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Multi-color Polymer Pen Lithography and its Application in Biology

Multi-color Polymer Pen Lithography and its Application in Biology
Author:

Ravi Kumar

Source:

Dissertation, Westfälische Wilhelms-Universität (WWU) (2016) 

Date: 2016

The thesis deals with enhanced multi-color patterning by Polymer Pen Lithography (PPL) and the use of the generated arrays for biological and bio-medical applications. For this, the multiplex capabilities of PPL were substantially enhanced in regard to number of ink components and array pattern fidelity. To enhance stability by covalent bound arrays, two ink-substrate combinations (Azide-alkyne modified glass and oligonucleotideaminoreactive glass) are demonstrated. The introduction of a simple ink coating strategy, redesign of the stamp with different sections, an offset correction method and precise stamp positioning during lithography, expands the ability of PPL to multi-color patterning into the cm2 area. Complex features with dots and lines, all in true multiplexed and interdigitated patterns are demonstrated. By fabricating pen array with four and five sections, the multi-color patterning of up to five different ink compounds can be achieved.

The profiling of allergic responses is a powerful tool in biomedical research and in judging therapeutic outcome in patients suffering from allergy. Novel insights into the signaling cascades and easier readouts can be achieved by shifting activation studies of bulk immune cells to the single cell level on patterned surfaces. The functionality of dinitrophenol (DNP) as a hapten in the induction of allergic reactions has allowed to study the activation process of single mast cells seeded on patterned surfaces following treatment with allergen specific Immunoglobulin E (IgE) antibodies. Here, a click-chemistry approach in combination with PPL is applied to pattern DNP-azide on alkyne-terminated surfaces to generate arrays of allergen. The large area functionalization offered by PPL allows an easy incorporation of such arrays into microfluidic chips. In such a setup, easy handling of cell suspension, incubation process and read-out by fluorescence microscopy would allow immune cell activation screening to be easily adapted for diagnostics and biomedical research.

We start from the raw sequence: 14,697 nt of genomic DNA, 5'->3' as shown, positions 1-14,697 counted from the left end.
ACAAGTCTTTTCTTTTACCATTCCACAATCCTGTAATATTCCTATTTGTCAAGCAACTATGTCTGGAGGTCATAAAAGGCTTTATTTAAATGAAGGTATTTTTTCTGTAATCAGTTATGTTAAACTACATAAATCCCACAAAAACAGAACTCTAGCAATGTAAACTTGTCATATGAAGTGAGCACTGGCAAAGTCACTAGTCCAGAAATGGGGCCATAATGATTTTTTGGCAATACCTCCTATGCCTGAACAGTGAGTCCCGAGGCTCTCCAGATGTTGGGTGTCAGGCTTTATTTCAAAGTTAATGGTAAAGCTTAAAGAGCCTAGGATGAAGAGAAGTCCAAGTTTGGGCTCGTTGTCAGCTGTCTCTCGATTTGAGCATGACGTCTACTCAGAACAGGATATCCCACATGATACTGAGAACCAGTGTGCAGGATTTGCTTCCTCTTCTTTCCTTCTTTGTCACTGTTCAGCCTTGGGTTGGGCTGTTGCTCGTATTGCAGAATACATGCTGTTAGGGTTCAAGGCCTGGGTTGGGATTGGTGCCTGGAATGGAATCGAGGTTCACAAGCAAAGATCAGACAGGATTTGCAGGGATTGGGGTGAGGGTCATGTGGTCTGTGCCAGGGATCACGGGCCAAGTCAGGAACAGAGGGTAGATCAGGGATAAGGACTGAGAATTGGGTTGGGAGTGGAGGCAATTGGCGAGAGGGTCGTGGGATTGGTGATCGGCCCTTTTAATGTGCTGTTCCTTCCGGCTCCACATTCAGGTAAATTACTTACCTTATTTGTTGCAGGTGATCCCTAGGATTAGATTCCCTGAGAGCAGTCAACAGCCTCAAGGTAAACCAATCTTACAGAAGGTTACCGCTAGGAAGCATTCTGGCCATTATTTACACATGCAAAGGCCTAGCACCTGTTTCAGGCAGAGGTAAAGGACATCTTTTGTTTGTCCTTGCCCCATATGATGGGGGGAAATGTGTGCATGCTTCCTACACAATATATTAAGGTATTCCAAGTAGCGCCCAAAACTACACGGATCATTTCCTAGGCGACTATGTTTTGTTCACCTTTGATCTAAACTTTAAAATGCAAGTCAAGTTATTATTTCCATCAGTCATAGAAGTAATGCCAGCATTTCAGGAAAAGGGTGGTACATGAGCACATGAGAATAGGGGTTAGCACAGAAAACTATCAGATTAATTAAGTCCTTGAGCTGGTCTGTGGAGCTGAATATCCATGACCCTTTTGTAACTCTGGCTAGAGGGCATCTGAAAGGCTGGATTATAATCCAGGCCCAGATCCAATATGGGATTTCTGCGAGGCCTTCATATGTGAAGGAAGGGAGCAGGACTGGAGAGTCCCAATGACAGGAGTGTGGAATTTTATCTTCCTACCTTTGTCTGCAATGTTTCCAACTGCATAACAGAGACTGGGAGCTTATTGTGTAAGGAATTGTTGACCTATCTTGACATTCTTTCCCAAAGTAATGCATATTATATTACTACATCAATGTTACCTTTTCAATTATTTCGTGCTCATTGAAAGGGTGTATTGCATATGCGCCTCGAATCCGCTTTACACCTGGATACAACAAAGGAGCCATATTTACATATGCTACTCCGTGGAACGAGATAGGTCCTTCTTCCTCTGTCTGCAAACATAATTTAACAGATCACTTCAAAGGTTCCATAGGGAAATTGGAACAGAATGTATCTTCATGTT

In-vitro study of gene expression is generally dependent on conventional DNA microchips, however, these are expensive to fabricate. PPL together with DNA-directed Immobilization (DDI) provides a low cost immobilized DNA array, which can be easily read-out at a microscope. Introduction of the oligonucleotides for PPL generated arrays offers a virtual unlimited inventory of orthogonal binding tags for later hybridization and self-assembly of proteins. For a proof of concept, multi-color DNA oligonucleotides arrays are utilized to monitor cell-protein interaction at the extracellular membrane of MCF7 cells. These arrays can be useful in future for in-vitro study in genetics, expression profiling, diagnostics and drug development.

PPL can also be used to prepare arrays with size gradients over a large area. This is used to study different ink-transport mechanism depending on the contact pressure on the pens in case of phospholipid deposition on cleaned glass. When switching to more hydrophilic silicon oxide surfaces the techniques provides lateral size gradient arrays with constant height features of 7 nm (2 bilayer with a wetting layer). Also, a new strategy to prepare density gradients of bioactive-lipids features is applied. In conclusion, these arrays can be useful to study the interfacial energy of a lipid or in experiments on lipid membrane organization for the field of biotechnology or in detection and purification applications for biomaterials.